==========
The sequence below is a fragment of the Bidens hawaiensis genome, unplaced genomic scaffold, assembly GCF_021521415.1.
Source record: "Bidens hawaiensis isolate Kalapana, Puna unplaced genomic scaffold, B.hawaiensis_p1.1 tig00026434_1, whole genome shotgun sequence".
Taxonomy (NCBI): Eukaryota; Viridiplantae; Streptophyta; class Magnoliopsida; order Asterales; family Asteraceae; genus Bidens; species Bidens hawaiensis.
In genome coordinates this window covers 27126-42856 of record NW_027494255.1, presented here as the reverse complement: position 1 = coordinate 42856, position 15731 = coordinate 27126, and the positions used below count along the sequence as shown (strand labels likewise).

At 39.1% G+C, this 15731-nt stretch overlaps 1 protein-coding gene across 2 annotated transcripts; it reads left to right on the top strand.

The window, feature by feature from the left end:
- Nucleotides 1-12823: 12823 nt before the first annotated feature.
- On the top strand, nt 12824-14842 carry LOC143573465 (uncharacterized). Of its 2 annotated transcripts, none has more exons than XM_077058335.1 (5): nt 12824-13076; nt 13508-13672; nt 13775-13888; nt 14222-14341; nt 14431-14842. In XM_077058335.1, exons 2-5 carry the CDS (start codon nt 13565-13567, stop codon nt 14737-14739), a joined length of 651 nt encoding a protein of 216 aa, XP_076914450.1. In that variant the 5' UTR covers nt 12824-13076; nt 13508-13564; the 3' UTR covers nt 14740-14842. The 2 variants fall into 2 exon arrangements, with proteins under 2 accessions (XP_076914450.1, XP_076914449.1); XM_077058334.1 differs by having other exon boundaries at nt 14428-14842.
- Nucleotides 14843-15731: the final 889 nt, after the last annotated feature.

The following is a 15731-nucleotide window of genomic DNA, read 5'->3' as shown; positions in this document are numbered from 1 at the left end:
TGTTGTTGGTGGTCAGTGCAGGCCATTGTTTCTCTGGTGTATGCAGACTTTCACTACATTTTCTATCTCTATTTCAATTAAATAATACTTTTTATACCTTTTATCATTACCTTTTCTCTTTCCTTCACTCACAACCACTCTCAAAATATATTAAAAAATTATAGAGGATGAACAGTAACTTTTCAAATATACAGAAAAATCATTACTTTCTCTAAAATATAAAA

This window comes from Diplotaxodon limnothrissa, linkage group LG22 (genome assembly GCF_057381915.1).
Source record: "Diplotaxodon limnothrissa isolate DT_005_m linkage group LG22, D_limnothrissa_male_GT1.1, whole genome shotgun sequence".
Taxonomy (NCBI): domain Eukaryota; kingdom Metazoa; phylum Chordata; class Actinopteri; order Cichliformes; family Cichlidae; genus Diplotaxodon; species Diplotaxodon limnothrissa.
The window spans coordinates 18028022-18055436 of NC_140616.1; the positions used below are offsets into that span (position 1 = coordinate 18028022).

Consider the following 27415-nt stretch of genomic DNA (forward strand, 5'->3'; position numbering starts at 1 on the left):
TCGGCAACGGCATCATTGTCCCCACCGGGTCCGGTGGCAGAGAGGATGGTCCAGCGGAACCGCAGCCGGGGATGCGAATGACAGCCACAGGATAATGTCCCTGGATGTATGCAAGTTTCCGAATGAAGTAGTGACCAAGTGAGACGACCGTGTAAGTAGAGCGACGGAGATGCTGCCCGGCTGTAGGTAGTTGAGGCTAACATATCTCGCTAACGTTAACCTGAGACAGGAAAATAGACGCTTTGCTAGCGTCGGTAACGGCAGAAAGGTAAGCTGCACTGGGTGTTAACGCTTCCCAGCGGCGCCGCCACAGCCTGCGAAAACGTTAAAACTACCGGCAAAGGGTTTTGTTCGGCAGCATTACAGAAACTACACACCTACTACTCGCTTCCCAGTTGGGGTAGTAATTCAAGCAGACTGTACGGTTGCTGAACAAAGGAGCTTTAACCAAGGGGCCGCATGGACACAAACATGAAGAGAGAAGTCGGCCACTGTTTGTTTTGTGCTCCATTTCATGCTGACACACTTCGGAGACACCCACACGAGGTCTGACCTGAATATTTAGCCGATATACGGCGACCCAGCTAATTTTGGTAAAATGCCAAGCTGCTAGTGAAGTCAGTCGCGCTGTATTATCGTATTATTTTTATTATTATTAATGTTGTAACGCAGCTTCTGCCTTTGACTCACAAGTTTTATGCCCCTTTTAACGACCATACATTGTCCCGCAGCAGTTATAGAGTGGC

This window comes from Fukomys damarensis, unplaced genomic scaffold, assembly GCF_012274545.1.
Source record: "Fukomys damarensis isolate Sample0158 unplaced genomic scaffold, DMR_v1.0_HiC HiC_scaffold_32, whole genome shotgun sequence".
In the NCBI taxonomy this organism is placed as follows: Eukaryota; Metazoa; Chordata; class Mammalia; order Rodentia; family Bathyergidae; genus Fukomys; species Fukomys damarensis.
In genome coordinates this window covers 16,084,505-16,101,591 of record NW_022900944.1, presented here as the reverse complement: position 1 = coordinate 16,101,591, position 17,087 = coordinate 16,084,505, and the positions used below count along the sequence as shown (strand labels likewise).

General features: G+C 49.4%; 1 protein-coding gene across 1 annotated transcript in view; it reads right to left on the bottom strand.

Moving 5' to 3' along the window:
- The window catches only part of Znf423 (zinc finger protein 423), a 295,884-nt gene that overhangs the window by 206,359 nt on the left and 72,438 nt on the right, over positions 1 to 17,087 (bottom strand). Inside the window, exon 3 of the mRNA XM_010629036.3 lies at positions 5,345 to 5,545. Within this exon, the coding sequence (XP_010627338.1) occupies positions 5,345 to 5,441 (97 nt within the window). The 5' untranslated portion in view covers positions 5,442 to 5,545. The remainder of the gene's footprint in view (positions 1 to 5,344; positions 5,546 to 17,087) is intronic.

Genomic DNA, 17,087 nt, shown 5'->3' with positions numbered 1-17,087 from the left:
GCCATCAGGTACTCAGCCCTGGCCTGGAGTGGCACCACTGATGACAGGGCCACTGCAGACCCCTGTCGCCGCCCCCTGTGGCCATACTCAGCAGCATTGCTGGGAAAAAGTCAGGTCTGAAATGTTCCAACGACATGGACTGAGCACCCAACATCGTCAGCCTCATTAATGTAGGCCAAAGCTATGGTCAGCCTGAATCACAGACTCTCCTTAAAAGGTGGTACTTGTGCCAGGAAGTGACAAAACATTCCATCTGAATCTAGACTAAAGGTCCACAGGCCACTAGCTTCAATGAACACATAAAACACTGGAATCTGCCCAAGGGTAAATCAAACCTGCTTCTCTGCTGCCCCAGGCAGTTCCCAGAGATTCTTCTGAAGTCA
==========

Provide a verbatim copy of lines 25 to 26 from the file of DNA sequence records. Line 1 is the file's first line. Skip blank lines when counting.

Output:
Genomic DNA, 17,087 nt, shown 5'->3' with positions numbered 1-17,087 from the left:
GCCATCAGGTACTCAGCCCTGGCCTGGAGTGGCACCACTGATGACAGGGCCACTGCAGACCCCTGTCGCCGCCCCCTGTGGCCATACTCAGCAGCATTGCTGGGAAAAAGTCAGGTCTGAAATGTTCCAACGACATGGACTGAGCACCCAACATCGTCAGCCTCATTAATGTAGGCCAAAGCTATGGTCAGCCTGAATCACAGACTCTCCTTAAAAGGTGGTACTTGTGCCAGGAAGTGACAAAACATTCCATCTGAATCTAGACTAAAGGTCCACAGGCCACTAGCTTCAATGAACACATAAAACACTGGAATCTGCCCAAGGGTAAATCAAACCTGCTTCTCTGCTGCCCCAGGCAGTTCCCAGAGATTCTTCTGAAGTCA